Interactivity: Social Media allows users to comment on content created by their friends, relatives or peer group. No Big Brother is watching you. All comments are in real-time. They enrich published content and empower people to share views.
Traditional media is tightly controlled. All communication is one-way: from the editor to the readers. The most that a reader can hope is to get a letter published in the Letters column of the newspaper. There is no guarantee as to how much of the message will be edited before it is published. This interactivity is even more limited in the case of television.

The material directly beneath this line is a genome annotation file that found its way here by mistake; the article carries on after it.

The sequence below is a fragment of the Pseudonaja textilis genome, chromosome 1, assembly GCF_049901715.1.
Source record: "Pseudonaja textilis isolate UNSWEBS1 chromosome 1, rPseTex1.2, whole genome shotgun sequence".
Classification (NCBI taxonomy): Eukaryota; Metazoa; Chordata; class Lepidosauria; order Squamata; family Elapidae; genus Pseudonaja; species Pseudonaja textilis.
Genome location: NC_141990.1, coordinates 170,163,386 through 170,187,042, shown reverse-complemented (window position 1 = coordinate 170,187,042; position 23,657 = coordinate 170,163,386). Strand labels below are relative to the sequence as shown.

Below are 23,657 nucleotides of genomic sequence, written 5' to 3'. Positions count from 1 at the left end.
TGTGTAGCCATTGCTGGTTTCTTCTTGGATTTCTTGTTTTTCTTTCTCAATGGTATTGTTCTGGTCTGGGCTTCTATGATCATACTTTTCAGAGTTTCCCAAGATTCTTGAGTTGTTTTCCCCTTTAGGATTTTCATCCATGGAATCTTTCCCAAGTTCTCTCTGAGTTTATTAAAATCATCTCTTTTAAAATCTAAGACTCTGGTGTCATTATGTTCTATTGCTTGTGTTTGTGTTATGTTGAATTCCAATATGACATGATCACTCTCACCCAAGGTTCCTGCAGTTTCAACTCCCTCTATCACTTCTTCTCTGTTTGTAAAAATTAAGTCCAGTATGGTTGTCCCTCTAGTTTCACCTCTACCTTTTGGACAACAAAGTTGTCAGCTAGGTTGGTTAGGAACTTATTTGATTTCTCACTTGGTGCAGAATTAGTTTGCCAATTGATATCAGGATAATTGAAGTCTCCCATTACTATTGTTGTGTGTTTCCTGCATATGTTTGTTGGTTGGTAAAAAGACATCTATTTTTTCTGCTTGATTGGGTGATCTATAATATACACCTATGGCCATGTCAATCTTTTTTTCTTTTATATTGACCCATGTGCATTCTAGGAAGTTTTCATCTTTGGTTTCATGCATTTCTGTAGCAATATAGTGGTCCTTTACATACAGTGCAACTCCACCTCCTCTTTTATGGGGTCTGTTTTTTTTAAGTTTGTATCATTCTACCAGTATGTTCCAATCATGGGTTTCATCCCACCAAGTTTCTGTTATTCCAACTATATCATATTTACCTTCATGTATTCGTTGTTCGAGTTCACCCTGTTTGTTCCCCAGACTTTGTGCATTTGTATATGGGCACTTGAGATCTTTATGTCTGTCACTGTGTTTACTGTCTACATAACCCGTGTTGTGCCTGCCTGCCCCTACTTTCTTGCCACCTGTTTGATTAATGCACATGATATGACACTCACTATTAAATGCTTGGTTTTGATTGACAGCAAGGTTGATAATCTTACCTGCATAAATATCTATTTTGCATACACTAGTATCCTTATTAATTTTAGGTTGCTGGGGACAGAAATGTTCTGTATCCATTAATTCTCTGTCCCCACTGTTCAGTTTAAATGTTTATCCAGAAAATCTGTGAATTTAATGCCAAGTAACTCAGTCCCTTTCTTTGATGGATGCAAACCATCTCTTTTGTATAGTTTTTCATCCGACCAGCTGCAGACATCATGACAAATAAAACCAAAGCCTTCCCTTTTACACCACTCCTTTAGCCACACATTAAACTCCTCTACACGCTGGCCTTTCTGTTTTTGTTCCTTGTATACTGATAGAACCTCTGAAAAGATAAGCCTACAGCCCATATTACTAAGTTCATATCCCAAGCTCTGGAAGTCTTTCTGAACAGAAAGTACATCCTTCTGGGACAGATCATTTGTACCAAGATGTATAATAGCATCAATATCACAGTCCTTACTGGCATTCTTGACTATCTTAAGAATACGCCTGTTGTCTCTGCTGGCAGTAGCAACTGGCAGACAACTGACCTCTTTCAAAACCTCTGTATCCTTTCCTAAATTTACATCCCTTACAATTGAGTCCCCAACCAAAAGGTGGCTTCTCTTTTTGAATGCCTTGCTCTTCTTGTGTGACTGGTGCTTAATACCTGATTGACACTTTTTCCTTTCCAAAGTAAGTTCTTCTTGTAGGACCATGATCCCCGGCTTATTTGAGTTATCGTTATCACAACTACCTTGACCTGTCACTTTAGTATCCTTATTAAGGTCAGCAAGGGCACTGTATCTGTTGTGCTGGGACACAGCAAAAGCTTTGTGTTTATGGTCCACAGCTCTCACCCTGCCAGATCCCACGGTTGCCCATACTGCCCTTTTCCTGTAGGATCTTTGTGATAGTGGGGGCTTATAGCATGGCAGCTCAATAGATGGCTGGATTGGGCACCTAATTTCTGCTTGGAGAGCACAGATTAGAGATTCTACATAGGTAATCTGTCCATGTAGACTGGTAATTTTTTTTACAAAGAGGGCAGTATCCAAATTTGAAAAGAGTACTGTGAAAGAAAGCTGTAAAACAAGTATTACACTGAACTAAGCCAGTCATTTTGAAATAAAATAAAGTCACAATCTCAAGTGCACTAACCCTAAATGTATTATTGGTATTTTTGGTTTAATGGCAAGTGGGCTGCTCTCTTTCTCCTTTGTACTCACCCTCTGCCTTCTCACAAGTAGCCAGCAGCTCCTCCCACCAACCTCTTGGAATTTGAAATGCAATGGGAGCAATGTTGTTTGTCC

I will share with you an interesting story about two news items published in Pune’s Daily Sakal. These stories are from the late ’80s of the last century. Two professors from the Fergusson college had fought in the college, yes it was physical slapping and all. Sakal published it on the first page with their names. The reason was one of the professors had an affair with the others’ wife. There was another news on the same page; another “Maramari” (fisty cuff) that took place in a washroom area of a Latif’s restaurant in the camp area. The fight was between two ex mayors of the city. One of them was drunk and passed lewd remarks about the other person’s wife. Now both these items were on the first page of Sakal with biggish headlines. Both news items had become public since a police case was registered in both cases. But the names of the ex mayors were not printed. I saw this anomaly and as a naïve person wrote a letter to the editor of Sakal. I said, “Both these news items were in the public domain, but you have published the names of the professors but not of the ex mayors. Since you call yourself a fearless newspaper, at least publish my letter.” I dropped the letter in their letterbox. That was the end of the story. So much for the fearlessness!